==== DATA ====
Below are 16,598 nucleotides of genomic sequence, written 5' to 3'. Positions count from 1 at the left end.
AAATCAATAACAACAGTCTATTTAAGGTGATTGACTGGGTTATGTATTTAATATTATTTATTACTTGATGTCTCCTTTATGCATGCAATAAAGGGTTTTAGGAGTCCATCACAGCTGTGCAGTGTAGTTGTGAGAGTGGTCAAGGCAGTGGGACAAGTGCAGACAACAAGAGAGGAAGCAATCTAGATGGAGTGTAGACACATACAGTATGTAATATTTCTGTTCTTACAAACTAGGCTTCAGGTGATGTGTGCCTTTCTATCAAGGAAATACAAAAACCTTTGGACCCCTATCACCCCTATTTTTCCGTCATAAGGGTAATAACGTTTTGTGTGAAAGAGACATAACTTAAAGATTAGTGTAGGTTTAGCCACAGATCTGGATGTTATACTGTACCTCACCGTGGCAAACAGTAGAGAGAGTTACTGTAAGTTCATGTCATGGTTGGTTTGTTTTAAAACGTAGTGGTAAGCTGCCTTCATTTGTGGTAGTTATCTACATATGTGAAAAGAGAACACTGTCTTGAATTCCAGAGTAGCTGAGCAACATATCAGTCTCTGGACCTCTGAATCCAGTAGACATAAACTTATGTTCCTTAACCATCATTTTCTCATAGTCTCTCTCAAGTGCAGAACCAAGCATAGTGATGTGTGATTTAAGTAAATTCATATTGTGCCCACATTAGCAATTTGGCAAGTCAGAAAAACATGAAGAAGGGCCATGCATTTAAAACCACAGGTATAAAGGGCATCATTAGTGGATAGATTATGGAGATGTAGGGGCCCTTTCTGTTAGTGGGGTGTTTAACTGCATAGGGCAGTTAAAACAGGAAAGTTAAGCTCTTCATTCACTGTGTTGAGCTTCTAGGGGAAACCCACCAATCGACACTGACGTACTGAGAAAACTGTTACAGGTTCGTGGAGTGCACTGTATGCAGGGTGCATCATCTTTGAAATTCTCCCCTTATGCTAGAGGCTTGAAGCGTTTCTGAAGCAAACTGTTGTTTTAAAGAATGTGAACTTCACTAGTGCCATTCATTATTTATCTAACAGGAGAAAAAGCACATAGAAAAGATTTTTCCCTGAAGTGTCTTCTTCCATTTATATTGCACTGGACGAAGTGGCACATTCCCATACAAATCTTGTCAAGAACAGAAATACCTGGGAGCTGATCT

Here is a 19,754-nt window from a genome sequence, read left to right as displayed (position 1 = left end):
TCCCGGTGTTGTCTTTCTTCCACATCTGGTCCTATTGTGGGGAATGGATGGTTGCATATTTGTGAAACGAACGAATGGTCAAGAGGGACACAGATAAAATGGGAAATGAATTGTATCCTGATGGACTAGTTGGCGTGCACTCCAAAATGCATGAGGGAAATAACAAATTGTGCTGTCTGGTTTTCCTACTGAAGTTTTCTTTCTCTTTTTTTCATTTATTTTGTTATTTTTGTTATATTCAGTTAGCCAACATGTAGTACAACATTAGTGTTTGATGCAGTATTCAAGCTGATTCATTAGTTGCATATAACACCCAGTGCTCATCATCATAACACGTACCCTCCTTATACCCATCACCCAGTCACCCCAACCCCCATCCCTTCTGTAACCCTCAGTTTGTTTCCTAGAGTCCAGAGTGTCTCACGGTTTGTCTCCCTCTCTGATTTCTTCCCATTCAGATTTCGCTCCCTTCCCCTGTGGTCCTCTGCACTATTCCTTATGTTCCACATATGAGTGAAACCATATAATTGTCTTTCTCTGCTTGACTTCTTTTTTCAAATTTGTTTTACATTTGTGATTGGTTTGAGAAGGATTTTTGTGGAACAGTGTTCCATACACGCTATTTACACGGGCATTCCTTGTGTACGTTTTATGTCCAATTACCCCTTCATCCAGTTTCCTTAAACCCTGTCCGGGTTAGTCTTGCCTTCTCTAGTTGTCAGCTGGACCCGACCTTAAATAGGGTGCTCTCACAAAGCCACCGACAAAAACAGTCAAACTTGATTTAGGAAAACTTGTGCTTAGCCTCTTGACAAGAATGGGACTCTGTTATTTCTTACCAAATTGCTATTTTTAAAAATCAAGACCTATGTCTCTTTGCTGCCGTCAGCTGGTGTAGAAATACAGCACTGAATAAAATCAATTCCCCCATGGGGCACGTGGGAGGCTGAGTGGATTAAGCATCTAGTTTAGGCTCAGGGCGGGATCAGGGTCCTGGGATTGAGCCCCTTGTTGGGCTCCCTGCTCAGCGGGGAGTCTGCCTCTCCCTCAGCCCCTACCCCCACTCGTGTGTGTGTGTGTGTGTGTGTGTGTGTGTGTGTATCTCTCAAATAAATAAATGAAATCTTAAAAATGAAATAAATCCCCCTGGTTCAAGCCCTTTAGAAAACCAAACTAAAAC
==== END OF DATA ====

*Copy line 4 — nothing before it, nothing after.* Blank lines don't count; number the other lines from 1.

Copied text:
TCCCGGTGTTGTCTTTCTTCCACATCTGGTCCTATTGTGGGGAATGGATGGTTGCATATTTGTGAAACGAACGAATGGTCAAGAGGGACACAGATAAAATGGGAAATGAATTGTATCCTGATGGACTAGTTGGCGTGCACTCCAAAATGCATGAGGGAAATAACAAATTGTGCTGTCTGGTTTTCCTACTGAAGTTTTCTTTCTCTTTTTTTCATTTATTTTGTTATTTTTGTTATATTCAGTTAGCCAACATGTAGTACAACATTAGTGTTTGATGCAGTATTCAAGCTGATTCATTAGTTGCATATAACACCCAGTGCTCATCATCATAACACGTACCCTCCTTATACCCATCACCCAGTCACCCCAACCCCCATCCCTTCTGTAACCCTCAGTTTGTTTCCTAGAGTCCAGAGTGTCTCACGGTTTGTCTCCCTCTCTGATTTCTTCCCATTCAGATTTCGCTCCCTTCCCCTGTGGTCCTCTGCACTATTCCTTATGTTCCACATATGAGTGAAACCATATAATTGTCTTTCTCTGCTTGACTTCTTTTTTCAAATTTGTTTTACATTTGTGATTGGTTTGAGAAGGATTTTTGTGGAACAGTGTTCCATACACGCTATTTACACGGGCATTCCTTGTGTACGTTTTATGTCCAATTACCCCTTCATCCAGTTTCCTTAAACCCTGTCCGGGTTAGTCTTGCCTTCTCTAGTTGTCAGCTGGACCCGACCTTAAATAGGGTGCTCTCACAAAGCCACCGACAAAAACAGTCAAACTTGATTTAGGAAAACTTGTGCTTAGCCTCTTGACAAGAATGGGACTCTGTTATTTCTTACCAAATTGCTATTTTTAAAAATCAAGACCTATGTCTCTTTGCTGCCGTCAGCTGGTGTAGAAATACAGCACTGAATAAAATCAATTCCCCCATGGGGCACGTGGGAGGCTGAGTGGATTAAGCATCTAGTTTAGGCTCAGGGCGGGATCAGGGTCCTGGGATTGAGCCCCTTGTTGGGCTCCCTGCTCAGCGGGGAGTCTGCCTCTCCCTCAGCCCCTACCCCCACTCGTGTGTGTGTGTGTGTGTGTGTGTGTGTGTGTGTATCTCTCAAATAAATAAATGAAATCTTAAAAATGAAATAAATCCCCCTGGTTCAAGCCCTTTAGAAAACCAAACTAAAAC